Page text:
combined a relaxed approach to the opening with a generally tidy ensemble, and there was some excellent euphonium playing in Deep South – beautifully restrained, if rather under the mezzopiano marking. 

There were a few tuning problems in the basses, and the last movement was not so impressive, despite some clean work from the trombones towards the end. A tighter finale could well have lifted them even higher than their deserved 4th place.

Sling shot

Yiewsley and West Drayton
took to the stage with their flugel player having her left arm in a sling, but it did not seem to hamper her to too great an extent. 

They showed all-round enthusiasm in their playing, with a committed 4-man percussion team. Dynamics were closely observed, and the soloists seemed to get the balance right when it came to how much freedom to take. 

Deep South was nicely laid-back, with a good warm sound throughout the band and clean work by the soprano. Ensemble in Rodeo was commendably tight, and despite a few intonation issues towards the end their 2nd place was well-deserved.

Good ensemble

Epping Forest,
with only two percussionists and a solo cornet light, nevertheless produced some good ensemble playing in all three movements. 

They brought a real sense of swagger to the “Rhapsody in Blue” quote, but they were hampered by some insecure playing from soloists. A middle range placing of 10th seemed about right.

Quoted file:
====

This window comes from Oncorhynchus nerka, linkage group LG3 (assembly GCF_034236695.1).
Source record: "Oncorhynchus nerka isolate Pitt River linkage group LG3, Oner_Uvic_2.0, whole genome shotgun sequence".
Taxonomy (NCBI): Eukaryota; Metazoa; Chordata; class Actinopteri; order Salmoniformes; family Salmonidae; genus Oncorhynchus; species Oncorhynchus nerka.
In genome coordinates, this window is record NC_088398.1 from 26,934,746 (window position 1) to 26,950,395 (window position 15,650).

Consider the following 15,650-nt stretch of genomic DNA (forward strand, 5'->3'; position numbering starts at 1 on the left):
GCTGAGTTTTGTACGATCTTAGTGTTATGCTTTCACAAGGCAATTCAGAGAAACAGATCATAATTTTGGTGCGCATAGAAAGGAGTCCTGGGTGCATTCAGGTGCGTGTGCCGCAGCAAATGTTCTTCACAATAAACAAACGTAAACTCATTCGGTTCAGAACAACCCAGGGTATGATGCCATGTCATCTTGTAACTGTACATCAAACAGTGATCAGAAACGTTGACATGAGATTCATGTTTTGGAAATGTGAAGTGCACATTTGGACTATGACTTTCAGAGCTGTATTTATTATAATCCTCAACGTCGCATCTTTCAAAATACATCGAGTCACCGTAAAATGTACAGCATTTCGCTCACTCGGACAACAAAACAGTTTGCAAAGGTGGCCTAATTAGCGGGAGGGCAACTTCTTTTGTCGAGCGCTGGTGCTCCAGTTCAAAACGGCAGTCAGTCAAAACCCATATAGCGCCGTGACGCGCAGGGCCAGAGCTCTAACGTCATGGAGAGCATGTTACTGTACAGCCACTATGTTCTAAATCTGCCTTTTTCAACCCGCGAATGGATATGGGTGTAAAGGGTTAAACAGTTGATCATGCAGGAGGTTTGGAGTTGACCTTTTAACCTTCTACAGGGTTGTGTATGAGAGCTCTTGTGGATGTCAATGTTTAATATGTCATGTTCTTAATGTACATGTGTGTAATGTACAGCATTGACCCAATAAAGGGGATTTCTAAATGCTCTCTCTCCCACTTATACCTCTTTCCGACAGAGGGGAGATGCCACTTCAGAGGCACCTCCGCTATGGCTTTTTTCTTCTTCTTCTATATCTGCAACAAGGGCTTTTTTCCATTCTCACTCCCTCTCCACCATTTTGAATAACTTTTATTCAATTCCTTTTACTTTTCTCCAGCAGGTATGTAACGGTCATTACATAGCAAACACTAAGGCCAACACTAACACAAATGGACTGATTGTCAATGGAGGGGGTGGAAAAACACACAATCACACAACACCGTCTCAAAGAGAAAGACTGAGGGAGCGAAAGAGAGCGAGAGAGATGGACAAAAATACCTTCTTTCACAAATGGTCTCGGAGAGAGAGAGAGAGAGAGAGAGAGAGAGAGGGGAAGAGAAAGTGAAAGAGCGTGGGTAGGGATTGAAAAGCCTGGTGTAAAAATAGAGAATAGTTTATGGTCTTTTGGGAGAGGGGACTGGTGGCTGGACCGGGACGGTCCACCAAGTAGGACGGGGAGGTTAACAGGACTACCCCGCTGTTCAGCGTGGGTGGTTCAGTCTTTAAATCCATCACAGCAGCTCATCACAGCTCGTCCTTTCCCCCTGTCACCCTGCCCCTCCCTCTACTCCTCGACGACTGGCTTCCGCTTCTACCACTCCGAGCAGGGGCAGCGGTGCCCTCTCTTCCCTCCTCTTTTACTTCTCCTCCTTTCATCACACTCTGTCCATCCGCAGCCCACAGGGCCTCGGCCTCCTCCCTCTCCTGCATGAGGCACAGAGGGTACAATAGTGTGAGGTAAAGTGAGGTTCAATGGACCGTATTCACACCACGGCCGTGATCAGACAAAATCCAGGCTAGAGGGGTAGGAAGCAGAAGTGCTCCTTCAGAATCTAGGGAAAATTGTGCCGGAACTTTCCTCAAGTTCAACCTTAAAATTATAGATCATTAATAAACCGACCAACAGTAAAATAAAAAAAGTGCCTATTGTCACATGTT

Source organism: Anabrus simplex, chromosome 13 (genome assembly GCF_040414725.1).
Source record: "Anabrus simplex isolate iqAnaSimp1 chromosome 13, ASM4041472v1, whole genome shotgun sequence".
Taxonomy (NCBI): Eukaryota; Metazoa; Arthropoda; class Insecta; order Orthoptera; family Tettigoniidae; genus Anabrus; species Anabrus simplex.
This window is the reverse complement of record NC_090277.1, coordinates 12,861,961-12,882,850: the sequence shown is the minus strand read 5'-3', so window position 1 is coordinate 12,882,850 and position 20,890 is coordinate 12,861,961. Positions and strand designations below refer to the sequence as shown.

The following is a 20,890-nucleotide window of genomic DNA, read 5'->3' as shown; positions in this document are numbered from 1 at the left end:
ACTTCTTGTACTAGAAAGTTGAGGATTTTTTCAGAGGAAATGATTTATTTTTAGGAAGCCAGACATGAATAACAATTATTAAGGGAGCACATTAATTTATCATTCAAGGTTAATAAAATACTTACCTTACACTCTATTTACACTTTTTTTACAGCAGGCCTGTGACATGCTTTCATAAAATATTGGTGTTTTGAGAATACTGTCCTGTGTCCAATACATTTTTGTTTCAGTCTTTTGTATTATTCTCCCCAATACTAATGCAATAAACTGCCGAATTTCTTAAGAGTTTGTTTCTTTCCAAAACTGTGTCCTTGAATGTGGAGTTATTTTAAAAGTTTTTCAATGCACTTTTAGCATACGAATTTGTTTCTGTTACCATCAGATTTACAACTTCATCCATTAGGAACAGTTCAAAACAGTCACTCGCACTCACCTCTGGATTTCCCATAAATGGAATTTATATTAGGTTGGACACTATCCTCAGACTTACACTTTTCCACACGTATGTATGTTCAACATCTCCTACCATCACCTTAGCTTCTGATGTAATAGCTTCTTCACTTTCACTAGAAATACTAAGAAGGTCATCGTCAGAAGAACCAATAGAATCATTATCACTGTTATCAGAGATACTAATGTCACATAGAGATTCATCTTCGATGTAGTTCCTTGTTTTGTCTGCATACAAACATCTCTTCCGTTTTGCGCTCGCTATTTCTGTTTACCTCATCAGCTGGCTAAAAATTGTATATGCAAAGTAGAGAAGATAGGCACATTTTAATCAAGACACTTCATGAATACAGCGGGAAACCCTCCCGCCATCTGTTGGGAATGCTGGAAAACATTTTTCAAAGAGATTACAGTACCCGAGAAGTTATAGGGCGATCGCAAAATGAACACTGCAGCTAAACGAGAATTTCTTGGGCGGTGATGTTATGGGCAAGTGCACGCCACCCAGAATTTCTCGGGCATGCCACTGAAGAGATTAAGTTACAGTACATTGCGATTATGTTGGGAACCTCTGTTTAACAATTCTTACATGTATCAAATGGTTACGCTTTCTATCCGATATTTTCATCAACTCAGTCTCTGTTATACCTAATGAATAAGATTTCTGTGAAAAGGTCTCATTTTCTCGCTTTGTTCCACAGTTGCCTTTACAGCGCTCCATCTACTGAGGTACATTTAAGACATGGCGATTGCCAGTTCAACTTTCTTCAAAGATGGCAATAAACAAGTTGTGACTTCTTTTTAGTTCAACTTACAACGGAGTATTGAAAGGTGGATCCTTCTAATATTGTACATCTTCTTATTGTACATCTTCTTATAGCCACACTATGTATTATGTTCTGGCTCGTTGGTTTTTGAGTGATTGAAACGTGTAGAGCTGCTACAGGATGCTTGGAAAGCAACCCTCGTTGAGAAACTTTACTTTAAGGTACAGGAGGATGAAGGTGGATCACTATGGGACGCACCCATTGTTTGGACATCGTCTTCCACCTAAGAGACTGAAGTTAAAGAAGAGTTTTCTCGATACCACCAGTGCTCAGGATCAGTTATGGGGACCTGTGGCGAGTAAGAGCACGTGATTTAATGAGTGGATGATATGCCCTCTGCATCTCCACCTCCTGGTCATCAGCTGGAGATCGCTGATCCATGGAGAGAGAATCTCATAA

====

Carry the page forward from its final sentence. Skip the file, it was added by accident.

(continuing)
opened very briskly, but with generally tidy ensemble playing, although the soloists were somewhat of a mixed bunch. 

The relaxed solo work in Deep South was good, with a clean bass trombone entry, but the hiatus before the third movement was rather unsettling. 

The lilting jig proved quite infectious, and although there were some co-ordination issues between the players they continued to exude confidence as the piece drew to a close, and their 7th place was well-deserved.

Untidy ensemble

Last to play were Fairlop Brass, whose ensemble seemed rather untidy at the opening. Solos from cornet and flugel were good, but trombone tuning let them down a little. 

In Deep South they produced what was for us the best bass trombone playing of the day, beautifully centred and clear, and the movement as a whole gelled together well with a nice, steady tread. 

They caught the spirit of the last movement well, and although 3rd place seemed to surprise a few people, one wonders how many other performances they had actually heard, with many having just gathered in the theatre at the end of the day in expectation of the results.

Fine playing

On a day with some fine playing on display – and a special word for the generally excellent xylophonists – East London Brass were clear winners, with Yiewsley & West Drayton joining them in Harrogate. 

Jayne Murrill was unable to collect the Reg Nicholson Memorial Trophy awarded to the winning conductor as she was rehearsing with Redbridge, but no doubt their win on Sunday made it all worth while.

Peter Bale